Guilty Pleasures at the Opera
On Sunday, February 26, at 2 P.M. our Sunday Opera Matinee resumes after the conclusion of our Rock Marathon that achieved fundraising wonders for WTJU. We will be presenting Umberto Giordano’s Andrea Chenier (1896), a perennial audience favorite.
Chenier is one of those operas that is beloved of audiences but deprecated by critics. Giordano (1867-1948) was possessed of limited compositional skills. But he knew a good story when he encountered one in the life of the Parisian poet and patriot André Chenier, who was a victim of the French Revolution. The background for the libretto by Luigi Illica could hardly be more compelling, and it lent itself to the operatic style known as verismo. In the late 19th and early 20th Centuries composers such as Ponchielli, Mascagni, Puccini, and Giordano set their tales of dramatic, often violent confrontation in the gritty conflicts of ordinary people taken from daily life.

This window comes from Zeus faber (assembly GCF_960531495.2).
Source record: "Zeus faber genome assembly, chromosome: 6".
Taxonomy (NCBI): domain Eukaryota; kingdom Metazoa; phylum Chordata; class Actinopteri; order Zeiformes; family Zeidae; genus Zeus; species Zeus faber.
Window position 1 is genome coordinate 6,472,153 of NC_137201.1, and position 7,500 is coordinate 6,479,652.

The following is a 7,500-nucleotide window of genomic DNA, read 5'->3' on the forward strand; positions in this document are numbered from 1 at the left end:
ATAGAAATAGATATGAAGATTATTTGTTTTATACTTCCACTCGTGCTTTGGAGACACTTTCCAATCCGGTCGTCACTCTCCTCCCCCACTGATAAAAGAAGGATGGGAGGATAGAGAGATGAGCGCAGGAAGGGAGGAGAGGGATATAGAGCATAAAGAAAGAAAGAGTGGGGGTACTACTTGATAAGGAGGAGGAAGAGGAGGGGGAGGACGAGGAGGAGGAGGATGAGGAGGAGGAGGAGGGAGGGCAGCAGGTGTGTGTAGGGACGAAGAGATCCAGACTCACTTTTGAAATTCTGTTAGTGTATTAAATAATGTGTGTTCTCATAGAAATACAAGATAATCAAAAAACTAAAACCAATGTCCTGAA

The vocal score features great moments for the three principal characters, the tenor Chenier, the soprano Maddalena, and the baritone Gérard. Un di all’azzuro spazio, La mamma morta, and Nemico della Patria are well known to all opera lovers. The rousing finale when Chenier and Maddalena go off to face the guillotine together, if sung by the right heroic voices, is guaranteed to bring any audience cheering to its feet as the final curtain falls.
Chenier is an irresistible role for tenors with big, Italianate voices. The role has been sung by the greats: Caruso, Tamagno, Pertile, Martinelli, Lauri-Volpi, Corelli, Tucker, del Monaco, Domingo, and Pavarotti, to name just a few. When paired with del Monaco, a young Renata Tebaldi was unforgettable as Maddalena.
Although somewhat out of fashion today (we hardly have the voices to do the principal roles justice), Chenier is among those operas like Faust, Adriana Lecouvreur, and Cavalleria Rusticana that will remain in the repertoire so long as opera audiences love great singing and a heavy dose of melodrama.
Tune in this Sunday. It may not be Mozart, but you will hear some great singing.